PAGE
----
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The Wizard's Wife (Or, AErin of Grendelire)
Becky Gauger
1st Books, 375 pages

The Wizard's Wife (Or, AErin of Grendelire)
Becky Gauger
Becky Gauger is a science fiction and reference librarian in Oklahoma.

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Past Feature Reviews
A review by Cindy Lynn Speer

Marela, now that her father has died of the Wasting sickness, needs to make her way across the Scar; a place of deep woods and rough terrain. She thinks that she's lucky to fall in among a travel group lead by her adopted uncle Shap, until she wakes up one morning to find that all of her fellow travelers are gone. Completely, without so much as a footprint or a singed stick to prove that they ever where there. She makes her way out, but is much further from her destination than she expected. She finds herself at the keep of Grendelire, were the wizard AErin lives and conducts his work in solitude during the winter. At first, she thinks of him as a grandfatherly figure until a twist of fate shows him to be younger -- and much more virile than she imagined. By the end of the winter, they become man and wife, and are sweetly captivated by each other. They set out on AErin's yearly travels, where they meet people who are dear to him, and try and discover what happened to Shap's group. The answers will soon be involved with another disappearance -- her own. Now AErin must save the woman who has become so precious to him and try to prevent a war.

The thing that charmed me most in The Wizard's Wife is the romance between AErin and Marela. Their devotion to one another really makes this story fun. Many times, I've thought I would prefer the wizard over the knight if I were in the heroine's shoes... and AErin is well worth being chosen. Becky Gauger has used the idea that magic is really a sensible combination of common knowledge and science, making AErin seem more of a scholar enthralled with learning for what it can do to help people than the usual, kind of formidable power source. I enjoyed seeing how he used his knowledge to make things magical, and his delight in using these things to impress his wife.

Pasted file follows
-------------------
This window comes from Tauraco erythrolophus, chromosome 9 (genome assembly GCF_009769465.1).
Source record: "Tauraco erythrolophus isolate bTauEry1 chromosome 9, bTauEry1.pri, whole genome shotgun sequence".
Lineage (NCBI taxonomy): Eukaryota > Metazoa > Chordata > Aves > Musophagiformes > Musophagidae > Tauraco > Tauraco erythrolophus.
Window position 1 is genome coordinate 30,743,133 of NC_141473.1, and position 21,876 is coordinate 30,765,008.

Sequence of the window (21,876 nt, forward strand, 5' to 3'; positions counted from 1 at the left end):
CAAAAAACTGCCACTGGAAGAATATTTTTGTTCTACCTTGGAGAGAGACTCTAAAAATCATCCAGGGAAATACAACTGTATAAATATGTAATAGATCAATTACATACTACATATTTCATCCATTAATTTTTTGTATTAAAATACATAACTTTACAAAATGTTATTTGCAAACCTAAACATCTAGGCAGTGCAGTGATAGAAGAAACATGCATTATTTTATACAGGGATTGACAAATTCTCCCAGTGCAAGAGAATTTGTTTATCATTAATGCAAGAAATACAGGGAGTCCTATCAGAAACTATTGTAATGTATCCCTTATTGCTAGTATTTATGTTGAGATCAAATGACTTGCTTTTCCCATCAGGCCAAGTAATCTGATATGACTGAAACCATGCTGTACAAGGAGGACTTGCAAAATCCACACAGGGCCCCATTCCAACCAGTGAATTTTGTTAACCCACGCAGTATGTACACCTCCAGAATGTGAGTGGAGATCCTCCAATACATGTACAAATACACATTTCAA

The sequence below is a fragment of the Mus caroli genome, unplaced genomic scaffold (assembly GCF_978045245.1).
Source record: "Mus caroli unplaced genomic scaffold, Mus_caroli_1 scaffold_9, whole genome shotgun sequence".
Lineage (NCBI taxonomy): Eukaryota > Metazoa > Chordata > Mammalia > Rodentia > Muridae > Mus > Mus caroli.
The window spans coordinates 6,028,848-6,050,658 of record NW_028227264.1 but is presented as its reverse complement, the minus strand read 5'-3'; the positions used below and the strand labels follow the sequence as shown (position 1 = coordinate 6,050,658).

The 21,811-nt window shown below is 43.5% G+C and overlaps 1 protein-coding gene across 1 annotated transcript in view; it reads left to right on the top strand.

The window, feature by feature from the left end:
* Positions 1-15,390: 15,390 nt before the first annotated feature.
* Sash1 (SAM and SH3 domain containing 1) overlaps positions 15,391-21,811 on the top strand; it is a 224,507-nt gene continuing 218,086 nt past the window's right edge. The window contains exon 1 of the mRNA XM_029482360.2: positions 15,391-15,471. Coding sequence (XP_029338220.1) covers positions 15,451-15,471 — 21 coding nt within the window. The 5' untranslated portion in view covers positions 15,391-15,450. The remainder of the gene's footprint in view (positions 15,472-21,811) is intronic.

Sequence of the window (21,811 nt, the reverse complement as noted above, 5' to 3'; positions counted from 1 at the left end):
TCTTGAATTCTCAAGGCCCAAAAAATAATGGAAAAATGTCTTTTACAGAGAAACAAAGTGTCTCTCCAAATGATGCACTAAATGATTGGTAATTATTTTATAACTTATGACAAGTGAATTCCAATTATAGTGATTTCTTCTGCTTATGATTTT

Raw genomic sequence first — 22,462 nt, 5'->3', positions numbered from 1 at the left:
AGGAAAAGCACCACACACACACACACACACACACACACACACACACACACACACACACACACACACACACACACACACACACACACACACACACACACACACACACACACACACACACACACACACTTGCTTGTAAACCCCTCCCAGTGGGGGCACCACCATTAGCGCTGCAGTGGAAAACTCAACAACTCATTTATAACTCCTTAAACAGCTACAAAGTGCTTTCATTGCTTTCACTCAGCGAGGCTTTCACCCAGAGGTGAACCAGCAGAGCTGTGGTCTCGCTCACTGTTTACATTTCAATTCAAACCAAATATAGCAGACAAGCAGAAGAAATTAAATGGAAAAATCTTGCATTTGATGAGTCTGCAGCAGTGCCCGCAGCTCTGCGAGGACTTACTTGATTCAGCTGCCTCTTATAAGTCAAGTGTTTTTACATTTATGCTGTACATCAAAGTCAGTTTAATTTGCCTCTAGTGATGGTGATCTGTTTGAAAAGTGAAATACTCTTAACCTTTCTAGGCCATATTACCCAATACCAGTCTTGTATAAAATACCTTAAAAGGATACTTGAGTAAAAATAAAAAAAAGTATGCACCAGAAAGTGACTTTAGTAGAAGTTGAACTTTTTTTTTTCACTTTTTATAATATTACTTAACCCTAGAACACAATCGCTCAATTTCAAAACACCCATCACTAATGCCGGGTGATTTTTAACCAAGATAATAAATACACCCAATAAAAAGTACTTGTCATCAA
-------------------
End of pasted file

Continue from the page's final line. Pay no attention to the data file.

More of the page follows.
Marela herself is a rather fascinating character. She possesses a certain amount of vulnerability that makes her very endearing to us, as well as to AErin. I also thought the fact that Gauger gave her the talent of wood carving, a talent that is slightly unusual for a woman to have in a story, gave Marela a new dimension. Watching Marela break from her shell and grow as a person during the different happenings, and seeing how brave and no-nonsense she really is forms one of the most important parts of the story. It takes the adventure plot line of her getting kidnapped and improves uponit. Instead of playing off on the idea of the wizard completely taking the knight's usual place in such a story, we have Marela proving to be just as powerful as her beloved, and willing to make steps forward to free herself instead of being the languishing heroine.

Shameless romantics who have always wondered why the wizard didn't get the girl will love this endearing novel. I would particularly suggest The Wizard's Wife if you enjoyed the romantic plotline in Barbara Hambly's The Silent Tower or The Silicon Mage.

Copyright © 2002 Cindy Lynn Speer

Cindy Lynn Speer loves books so much that she's designed most of her life around them, both as a librarian and a writer. Her books aren't due out anywhere soon, but she's trying. You can find her site at

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